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Water pumps and their practical function in the pond were not one of my strong points when I first built my pond.  Now, however, after going through several of them (they do wear out eventually), I consider myself something of a pump expert.  My original mistakes were not in the pump purchase, but were in the choices I made afterwards.  I had created dual waterfalls, and the plan was to divert the water evenly using a simple plastic T fixture. I bought a 1200 gallon per hour pump and the biggest tubing I could find in the water garden store.  That tubing was only about 1/2" and I had to buy all kinds of fittings to hook it up to this big pump.  I finally got done and turned it on, and it was a disappointing trickle down both spillways.  I lived with that for a while until a knowledgeable friend came by.  I complained about it and he straightened me out with these words, "Get a bigger pipe, stupid."  It was at that precise moment that I came to the realization that you don't have to buy all your water garden supplies in the water garden department.  The plumbing department yielded tubing in all kinds of big, roomy sizes.  I found one that fit my pump, hooked it on with a stainless steel adjustable automotive clamp, and poof -  two beautiful spillways with full water flow.

Your pump is going to be the heartbeat of your pond - it will move the water, provide critical aeration, and be the center of your filtration system.  If you have one or more waterfalls, you need to know how far a pump is going to have to push water uphill for it to spill back down the waterway appropriately.  Your pump will probably be a submersible one - most of them are these days because they are easy and efficient. 

Basically, the most important thing the pond owner needs to know is how many gallons per minute you will need to pump to push the correct amount of water, expressed as gpm (gallons per minute).  If you are going to use a decorative nozzle to shoot water up instead of a spillway, look on the nozzle package (there is a chart specific to that nozzle there) for specifics on what pump to get.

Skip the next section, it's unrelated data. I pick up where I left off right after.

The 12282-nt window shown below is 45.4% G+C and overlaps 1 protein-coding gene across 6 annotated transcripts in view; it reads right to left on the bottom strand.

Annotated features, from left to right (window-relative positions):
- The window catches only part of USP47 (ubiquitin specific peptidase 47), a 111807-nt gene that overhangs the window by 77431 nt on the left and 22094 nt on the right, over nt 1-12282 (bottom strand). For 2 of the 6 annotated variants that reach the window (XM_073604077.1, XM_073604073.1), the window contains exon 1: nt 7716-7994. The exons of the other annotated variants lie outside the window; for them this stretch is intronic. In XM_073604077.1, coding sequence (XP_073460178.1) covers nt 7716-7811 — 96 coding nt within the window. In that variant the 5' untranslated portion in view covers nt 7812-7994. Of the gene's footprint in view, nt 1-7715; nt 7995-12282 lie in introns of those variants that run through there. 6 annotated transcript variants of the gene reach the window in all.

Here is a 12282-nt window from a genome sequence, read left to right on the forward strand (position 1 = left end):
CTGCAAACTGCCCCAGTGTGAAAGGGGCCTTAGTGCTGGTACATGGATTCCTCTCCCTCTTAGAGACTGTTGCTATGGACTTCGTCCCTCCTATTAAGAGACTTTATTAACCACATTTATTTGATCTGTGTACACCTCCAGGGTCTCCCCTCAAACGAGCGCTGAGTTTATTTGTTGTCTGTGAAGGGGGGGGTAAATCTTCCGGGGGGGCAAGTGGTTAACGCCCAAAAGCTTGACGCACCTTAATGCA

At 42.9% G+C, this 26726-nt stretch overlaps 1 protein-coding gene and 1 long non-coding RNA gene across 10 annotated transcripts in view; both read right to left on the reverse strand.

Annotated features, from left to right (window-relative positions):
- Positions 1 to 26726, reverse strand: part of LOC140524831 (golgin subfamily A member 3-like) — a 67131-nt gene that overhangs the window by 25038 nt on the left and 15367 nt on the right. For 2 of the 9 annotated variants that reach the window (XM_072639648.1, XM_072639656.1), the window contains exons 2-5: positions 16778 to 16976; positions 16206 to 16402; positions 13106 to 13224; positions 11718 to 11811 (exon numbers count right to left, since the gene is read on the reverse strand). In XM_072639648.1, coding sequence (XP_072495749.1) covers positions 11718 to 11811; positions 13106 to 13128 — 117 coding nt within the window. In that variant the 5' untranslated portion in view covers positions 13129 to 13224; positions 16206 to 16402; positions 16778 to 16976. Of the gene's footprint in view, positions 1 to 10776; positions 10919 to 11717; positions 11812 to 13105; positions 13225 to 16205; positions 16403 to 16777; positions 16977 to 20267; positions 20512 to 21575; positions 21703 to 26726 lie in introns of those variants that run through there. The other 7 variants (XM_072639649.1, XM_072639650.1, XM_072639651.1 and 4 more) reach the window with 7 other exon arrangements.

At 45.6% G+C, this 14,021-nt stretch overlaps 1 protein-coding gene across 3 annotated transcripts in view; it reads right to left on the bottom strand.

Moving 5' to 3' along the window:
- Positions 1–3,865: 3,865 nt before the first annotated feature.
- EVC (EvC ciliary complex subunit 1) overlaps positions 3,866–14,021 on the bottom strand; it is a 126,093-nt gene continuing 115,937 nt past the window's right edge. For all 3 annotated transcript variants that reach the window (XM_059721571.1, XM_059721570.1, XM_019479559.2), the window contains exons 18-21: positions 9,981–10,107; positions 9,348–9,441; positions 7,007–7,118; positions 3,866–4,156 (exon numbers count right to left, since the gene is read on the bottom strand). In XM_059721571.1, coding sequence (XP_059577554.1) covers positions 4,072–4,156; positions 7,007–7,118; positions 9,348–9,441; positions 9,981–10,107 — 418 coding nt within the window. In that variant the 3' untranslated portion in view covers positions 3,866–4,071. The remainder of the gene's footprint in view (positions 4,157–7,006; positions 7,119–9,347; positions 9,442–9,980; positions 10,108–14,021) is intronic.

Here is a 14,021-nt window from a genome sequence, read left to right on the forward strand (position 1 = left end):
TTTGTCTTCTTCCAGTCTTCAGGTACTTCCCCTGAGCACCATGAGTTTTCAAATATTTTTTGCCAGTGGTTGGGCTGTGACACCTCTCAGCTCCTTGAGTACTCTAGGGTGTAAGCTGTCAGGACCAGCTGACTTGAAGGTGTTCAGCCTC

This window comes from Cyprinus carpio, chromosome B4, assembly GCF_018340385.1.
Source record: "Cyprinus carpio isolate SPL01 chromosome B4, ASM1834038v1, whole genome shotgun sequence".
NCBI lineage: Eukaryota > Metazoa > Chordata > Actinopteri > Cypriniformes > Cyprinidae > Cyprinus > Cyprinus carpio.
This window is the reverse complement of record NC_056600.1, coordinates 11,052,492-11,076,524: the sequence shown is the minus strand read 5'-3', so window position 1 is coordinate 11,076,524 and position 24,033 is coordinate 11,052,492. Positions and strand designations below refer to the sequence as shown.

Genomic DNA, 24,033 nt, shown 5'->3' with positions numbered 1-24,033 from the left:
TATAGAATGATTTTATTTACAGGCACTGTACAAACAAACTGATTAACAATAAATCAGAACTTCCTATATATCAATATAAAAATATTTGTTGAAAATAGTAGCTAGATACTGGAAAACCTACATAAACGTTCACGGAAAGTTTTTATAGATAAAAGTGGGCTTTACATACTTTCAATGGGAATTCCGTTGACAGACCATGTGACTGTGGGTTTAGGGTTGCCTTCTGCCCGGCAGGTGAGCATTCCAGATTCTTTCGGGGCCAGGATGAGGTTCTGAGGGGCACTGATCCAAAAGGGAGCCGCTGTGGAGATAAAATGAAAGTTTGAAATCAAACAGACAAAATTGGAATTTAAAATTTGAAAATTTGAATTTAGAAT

If you are building a waterfall, look at the spec sheets for pond pumps, and take note of the Head Rating chart.  The Head rating is basically how far the pump can push water straight up before the water can go no further.  This is the data you will need to choose the best pump for your purposes. 

For instance, for a Beckett Little Giant WG-65 pump, the chart looks like this:

Head (Feet) Flow (Gallons per hour)
1 1950
5 1650
10 1100
15 520
20 0

Therefore, at 1 foot, that pump will push near 1950 gallons of water per hour under perfect conditions.  There are some variables with each unique installation, however, including twists and turns in the piping going up the waterfall, which will decrease these values somewhat, and how far under the water the pump sits, which adds to the distance the water has to be pushed.   Also, as water travels upward through a pipe, some of it's force is lost, and this is called friction loss, which will also decrease these values.  So taking these variables into account, expect performance that is slightly less than shown on the chart, but in all but extreme cases such as a very tall waterfall, these charts are an adequate frame of reference for the average pond builder.

When choosing a pump for a waterfall, you obviously want one that gives the effect that you desire.  Do you just want a gentle drip or do you want a powerful flow?  Fountains will give you the recommended flow on the package, but if you are building a free-form waterfall, here's the formula:  For every inch of "sheet water," plan for 100 gph at whatever height your waterfall is.  For instance, using the chart above, if your drop is 5 feet, you would have a good sheet flow on a 16 1/2 inch wide spillway.  

Your pump will also be the center of your filtration system, so in addition to the above calculations, you will need to know the volume of your pond to find an adequate pump for your purposes.  Simply multiply the average width x average length x average depth of the pond to come up with the volume.  Then multiply by 7.48 to convert to gallons. 

For instance, a pond that is 10 feet long x 6 feet wide x 2 feet deep would have a total area of 120 square feet.  Multiply 120 x 7.48 to convert to gallons = 897.6 gallons.  If you have an irregular pond, just do the best you can by measuring averages for size and depth to get a number for the volume of the pond.  The point is to get a general idea of how many gallons you will have to filter per hour, and an exact figure is not really necessary.  For filtration purposes, more is always better, and you should never get a pump that doesn't turn at least half the water in the pond over per hour, which you will find is probably inadequate in the long run.  Your target should really be to turn over all or more than all the water in the pond per hour. Once you have done the calculations for the waterfall or fountain in addition to the filtration volume, you can make an educated decision on what pump to choose for your project. 



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